Saturday, March 29, 2014

The Pharisee in All of Us

If I were going to be completely honest, I would have to confess this: I have erroneously identified with the humble tax collector and not the Pharisee. It would take a marvelous effort on my part, aided by the Divine hand of God, to ever make it possible for me to burn every Pharisiacal tendency I have once and for all.

If we feel inclined to look smugly at other Catholics of any ilk, we're guilty. I don't get off the hook because I admit my faults and someone else doesn't. The moment we make a judgment about someone else or their motives, we've blown it. Time to get on our knees and plead for mercy. I wonder when I will ever learn.

Sometimes I want to ask God to take away my ability to see, hear and speak.   That way I'd never sin again. But what merit would there be in that if I never had to choose to do the right thing?

There is, I believe, another lesson to be learned from the tax collector and that was also the Psalm response at Mass today.  God desires mercy, not sacrifice.   If we are separated from Him by mortal sin, He cannot reside within our souls. But He will wait unceasingly for us to beg for His loving mercy.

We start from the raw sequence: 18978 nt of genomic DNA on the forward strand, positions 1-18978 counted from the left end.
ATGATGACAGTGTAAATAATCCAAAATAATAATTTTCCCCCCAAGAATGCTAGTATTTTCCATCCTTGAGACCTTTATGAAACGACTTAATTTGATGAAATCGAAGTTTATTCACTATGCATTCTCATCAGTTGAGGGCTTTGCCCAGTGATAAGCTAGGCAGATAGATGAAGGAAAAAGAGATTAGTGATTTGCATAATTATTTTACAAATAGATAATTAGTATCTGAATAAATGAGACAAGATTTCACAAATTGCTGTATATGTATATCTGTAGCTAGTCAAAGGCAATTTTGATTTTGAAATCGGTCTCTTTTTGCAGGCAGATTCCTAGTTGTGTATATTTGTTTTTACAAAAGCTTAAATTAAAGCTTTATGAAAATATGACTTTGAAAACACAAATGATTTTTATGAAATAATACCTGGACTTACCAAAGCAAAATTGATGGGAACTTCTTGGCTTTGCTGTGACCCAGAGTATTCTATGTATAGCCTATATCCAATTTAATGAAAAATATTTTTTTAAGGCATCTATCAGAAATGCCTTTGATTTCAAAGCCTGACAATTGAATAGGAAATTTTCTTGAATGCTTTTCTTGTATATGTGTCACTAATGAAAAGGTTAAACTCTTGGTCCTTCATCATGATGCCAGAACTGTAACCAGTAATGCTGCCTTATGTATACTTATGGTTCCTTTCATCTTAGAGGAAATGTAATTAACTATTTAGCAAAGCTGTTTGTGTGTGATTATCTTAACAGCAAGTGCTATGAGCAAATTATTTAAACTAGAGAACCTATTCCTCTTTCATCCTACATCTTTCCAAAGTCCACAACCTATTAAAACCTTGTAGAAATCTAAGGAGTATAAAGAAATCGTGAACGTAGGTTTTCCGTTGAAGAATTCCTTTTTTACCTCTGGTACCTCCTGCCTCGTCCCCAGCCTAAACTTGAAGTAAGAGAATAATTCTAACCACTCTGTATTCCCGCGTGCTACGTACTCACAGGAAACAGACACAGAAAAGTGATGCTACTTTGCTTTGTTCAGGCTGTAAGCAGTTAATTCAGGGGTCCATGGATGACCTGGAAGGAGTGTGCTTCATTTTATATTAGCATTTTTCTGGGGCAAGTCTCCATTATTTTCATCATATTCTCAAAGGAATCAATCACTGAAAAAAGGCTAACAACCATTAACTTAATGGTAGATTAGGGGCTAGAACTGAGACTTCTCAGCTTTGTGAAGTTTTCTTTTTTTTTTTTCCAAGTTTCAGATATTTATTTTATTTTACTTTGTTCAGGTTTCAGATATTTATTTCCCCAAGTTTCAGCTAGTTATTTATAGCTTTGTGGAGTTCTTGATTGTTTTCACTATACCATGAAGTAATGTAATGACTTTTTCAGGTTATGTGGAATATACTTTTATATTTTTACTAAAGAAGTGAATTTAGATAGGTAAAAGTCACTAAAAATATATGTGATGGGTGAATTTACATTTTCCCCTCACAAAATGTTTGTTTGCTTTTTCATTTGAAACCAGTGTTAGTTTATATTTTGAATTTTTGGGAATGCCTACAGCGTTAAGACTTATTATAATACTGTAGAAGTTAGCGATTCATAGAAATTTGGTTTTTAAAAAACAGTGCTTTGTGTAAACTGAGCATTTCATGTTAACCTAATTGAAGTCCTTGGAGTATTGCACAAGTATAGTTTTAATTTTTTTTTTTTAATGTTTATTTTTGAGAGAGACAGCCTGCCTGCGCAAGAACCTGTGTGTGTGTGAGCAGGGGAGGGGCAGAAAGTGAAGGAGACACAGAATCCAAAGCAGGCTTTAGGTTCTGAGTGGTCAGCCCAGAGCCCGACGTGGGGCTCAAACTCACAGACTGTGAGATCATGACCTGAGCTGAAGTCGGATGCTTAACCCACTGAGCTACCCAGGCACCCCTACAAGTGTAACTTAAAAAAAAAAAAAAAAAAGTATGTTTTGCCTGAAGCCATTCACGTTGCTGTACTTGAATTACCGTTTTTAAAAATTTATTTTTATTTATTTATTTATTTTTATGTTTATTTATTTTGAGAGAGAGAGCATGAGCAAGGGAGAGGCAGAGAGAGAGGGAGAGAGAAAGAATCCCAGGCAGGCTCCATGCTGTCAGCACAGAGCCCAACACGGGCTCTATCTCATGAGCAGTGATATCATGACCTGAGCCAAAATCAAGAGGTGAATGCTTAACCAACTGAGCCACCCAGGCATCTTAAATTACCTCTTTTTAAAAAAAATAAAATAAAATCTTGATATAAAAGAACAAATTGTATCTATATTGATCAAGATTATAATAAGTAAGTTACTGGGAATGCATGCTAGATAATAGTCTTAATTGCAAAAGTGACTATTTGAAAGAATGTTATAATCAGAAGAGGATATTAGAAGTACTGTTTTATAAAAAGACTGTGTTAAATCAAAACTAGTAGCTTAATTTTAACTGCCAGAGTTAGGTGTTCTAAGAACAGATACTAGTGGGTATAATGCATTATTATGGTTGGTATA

There seem to be two polar opposite versions of mercy and each depends on which extreme political wing you ask. On the far left, mercy is patting a sinner on the head and assuring him that God understands and accepts all behavior unless it involves murder. Confession is for the overly-scrupulous and charity is working in a soup kitchen. On the far right are those pre-occupied with the letter of the law, all the while violating the heart of it. Charity is ripping your brother a new one - in plain sight of everyone. And -  getting your hands dirty to care for the under-privileged is nothing more than surrender to pangs of liberal guilt and not necessary in the plan of salvation. 

Somewhere in the middle of those opposing views is the truth. The key to getting it is humility. We need to practice it in every aspect of our lives.  None of us will ever be worthy. More importantly, we will never be denied. The more we look within, the more we will see our own faults and realize where we need to improve.  Jesus eagerly desires that we should come to Him as often as possible to seek His mercy. Then He expects us to extend it to others. If you leave the judgment to Him and extend only the invitation, He will do the rest. 

I think it was Mother Angelica who said that it is a kind of sin against God to believe that there is a sin greater than His mercy.  We must never condemn Him by rendering judgment on another member of His Body. And we must never condemn Him by assuming another member of His body is beyond His salvation. 

As St Faustina wrote of Jesus in her diary: I do not reward for good results but for the labor and suffering undertaken for My sake. 

And as St Monica said: No one is far from God. 

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